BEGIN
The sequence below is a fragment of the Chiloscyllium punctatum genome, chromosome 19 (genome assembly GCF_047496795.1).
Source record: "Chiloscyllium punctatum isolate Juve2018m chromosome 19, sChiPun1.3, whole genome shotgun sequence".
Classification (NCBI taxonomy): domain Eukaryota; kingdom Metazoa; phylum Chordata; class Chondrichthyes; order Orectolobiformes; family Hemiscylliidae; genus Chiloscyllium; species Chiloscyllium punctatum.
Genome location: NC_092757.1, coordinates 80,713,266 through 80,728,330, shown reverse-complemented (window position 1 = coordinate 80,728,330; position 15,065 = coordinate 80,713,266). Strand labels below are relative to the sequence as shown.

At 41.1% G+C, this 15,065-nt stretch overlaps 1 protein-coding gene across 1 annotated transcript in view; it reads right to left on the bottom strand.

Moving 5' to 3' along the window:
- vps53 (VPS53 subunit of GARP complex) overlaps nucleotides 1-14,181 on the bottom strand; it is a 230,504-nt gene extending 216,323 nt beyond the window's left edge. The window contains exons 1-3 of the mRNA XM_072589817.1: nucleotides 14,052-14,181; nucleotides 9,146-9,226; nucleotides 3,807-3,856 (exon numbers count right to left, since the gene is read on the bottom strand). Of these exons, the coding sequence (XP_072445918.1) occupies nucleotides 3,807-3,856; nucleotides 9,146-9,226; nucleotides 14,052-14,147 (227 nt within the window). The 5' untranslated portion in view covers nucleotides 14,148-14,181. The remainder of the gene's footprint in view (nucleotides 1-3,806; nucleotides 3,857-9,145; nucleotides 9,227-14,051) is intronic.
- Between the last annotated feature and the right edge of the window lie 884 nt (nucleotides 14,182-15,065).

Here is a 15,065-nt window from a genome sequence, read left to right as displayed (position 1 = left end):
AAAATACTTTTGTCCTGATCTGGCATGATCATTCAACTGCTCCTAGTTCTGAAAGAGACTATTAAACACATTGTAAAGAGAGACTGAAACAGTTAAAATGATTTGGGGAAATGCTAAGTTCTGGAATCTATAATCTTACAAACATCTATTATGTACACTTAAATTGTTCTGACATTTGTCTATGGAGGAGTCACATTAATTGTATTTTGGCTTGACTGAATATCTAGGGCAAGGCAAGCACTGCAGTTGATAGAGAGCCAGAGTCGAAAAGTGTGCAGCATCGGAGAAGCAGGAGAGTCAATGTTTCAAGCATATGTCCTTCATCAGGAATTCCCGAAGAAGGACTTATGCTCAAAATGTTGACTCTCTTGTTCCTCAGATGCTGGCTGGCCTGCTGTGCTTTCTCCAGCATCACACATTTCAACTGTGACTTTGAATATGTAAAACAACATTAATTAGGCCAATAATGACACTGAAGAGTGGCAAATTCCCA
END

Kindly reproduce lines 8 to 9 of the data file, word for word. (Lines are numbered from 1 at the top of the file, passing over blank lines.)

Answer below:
- Between the last annotated feature and the right edge of the window lie 884 nt (nucleotides 14,182-15,065).

Here is a 15,065-nt window from a genome sequence, read left to right as displayed (position 1 = left end):